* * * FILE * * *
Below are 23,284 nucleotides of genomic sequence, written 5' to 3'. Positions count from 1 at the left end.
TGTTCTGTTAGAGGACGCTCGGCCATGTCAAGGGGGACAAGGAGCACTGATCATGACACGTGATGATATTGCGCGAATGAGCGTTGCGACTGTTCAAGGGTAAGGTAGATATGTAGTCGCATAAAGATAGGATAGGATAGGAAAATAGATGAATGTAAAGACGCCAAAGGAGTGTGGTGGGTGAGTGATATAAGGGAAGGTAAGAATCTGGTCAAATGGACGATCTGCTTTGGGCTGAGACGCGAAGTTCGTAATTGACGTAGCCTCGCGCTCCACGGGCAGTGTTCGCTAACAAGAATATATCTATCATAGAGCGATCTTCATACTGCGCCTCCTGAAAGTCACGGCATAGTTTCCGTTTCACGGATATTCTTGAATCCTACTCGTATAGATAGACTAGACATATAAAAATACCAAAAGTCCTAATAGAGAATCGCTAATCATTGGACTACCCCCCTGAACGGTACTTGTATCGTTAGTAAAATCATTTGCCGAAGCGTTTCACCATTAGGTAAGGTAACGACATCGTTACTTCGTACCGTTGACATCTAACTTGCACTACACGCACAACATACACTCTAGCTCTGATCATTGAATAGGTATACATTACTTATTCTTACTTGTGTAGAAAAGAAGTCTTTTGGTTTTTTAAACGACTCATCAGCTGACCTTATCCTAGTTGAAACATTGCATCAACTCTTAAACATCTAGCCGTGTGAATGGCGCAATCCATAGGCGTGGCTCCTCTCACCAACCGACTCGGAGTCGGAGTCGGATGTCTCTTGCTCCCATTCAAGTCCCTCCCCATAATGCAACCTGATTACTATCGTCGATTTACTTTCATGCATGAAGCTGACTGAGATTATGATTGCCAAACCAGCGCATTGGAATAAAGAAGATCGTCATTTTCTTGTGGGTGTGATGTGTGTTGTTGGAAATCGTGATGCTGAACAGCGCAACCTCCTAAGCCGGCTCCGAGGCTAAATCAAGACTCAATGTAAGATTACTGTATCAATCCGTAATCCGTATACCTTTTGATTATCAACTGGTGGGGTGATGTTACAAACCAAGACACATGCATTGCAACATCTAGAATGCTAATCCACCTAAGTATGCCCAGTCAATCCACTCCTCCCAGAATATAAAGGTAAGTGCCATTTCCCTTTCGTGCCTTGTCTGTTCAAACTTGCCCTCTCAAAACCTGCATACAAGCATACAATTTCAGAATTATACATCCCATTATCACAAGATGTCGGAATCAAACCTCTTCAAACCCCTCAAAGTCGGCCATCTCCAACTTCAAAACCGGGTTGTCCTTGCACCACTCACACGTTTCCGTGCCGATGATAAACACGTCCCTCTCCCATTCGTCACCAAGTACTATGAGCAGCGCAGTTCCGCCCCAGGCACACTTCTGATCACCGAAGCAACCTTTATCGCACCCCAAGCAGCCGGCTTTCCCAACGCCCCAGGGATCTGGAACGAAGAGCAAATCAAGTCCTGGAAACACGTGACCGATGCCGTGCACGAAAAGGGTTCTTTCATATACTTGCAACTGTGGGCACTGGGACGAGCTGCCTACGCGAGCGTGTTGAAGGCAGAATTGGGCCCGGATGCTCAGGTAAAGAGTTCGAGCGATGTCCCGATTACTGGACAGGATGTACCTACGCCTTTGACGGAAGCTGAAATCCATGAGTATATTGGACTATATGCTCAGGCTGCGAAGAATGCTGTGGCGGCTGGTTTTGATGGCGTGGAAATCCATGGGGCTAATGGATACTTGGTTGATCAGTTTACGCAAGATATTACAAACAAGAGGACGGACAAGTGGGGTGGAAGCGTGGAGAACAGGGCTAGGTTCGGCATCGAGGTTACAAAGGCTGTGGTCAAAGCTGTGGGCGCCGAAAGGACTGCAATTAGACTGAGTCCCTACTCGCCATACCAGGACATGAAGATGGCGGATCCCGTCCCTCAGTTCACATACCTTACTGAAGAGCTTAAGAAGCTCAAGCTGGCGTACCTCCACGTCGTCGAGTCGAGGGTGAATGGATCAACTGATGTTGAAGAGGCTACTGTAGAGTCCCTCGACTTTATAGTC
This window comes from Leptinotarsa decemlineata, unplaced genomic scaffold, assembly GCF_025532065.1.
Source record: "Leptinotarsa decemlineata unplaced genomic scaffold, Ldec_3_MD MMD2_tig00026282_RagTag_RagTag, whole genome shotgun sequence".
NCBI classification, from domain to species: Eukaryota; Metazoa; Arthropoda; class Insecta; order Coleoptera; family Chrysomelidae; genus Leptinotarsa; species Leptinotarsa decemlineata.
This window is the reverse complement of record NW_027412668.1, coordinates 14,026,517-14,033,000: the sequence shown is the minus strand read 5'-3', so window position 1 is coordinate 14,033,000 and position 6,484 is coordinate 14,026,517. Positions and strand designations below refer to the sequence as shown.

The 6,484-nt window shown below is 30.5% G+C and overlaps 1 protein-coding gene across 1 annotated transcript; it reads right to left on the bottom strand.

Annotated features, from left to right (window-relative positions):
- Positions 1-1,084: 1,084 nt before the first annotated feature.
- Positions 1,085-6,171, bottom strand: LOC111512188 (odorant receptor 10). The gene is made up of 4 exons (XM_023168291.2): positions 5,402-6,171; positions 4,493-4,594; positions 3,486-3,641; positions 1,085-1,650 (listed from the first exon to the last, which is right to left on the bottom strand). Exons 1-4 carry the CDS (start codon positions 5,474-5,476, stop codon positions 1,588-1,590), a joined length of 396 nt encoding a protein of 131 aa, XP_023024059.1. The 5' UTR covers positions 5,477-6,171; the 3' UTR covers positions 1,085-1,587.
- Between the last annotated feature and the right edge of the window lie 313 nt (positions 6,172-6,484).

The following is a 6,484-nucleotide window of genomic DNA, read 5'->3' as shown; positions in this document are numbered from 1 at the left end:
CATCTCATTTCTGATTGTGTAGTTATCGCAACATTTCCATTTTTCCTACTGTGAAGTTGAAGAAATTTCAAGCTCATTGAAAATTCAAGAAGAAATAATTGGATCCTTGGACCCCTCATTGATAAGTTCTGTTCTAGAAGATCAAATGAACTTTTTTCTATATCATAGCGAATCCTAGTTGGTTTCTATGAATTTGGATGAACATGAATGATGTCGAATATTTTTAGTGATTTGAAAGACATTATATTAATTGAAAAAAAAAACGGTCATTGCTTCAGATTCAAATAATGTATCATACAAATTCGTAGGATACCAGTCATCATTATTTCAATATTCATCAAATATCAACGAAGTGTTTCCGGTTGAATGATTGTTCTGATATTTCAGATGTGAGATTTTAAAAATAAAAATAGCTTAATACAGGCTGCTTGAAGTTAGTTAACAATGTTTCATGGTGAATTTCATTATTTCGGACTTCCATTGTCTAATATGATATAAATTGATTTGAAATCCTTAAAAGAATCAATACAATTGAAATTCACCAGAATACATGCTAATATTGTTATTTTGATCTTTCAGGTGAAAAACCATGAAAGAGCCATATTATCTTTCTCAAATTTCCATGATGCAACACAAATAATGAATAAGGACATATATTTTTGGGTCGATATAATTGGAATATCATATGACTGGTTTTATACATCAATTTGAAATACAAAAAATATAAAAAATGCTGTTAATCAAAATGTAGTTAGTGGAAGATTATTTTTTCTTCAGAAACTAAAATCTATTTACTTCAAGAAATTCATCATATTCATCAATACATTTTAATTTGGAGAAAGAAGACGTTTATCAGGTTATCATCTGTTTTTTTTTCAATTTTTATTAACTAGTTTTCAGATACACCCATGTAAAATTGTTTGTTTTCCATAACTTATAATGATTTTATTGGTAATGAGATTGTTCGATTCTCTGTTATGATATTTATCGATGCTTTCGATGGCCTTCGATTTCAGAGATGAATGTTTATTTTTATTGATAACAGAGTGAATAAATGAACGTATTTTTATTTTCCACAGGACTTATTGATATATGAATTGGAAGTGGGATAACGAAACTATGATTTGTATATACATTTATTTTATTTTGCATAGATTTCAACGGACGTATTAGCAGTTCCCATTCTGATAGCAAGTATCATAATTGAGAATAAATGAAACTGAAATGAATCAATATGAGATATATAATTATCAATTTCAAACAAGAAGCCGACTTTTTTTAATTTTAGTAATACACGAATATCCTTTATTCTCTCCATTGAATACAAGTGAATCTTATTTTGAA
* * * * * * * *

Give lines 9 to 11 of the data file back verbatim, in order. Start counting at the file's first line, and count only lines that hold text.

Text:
- Positions 1-1,084: 1,084 nt before the first annotated feature.
- Positions 1,085-6,171, bottom strand: LOC111512188 (odorant receptor 10). The gene is made up of 4 exons (XM_023168291.2): positions 5,402-6,171; positions 4,493-4,594; positions 3,486-3,641; positions 1,085-1,650 (listed from the first exon to the last, which is right to left on the bottom strand). Exons 1-4 carry the CDS (start codon positions 5,474-5,476, stop codon positions 1,588-1,590), a joined length of 396 nt encoding a protein of 131 aa, XP_023024059.1. The 5' UTR covers positions 5,477-6,171; the 3' UTR covers positions 1,085-1,587.
- Between the last annotated feature and the right edge of the window lie 313 nt (positions 6,172-6,484).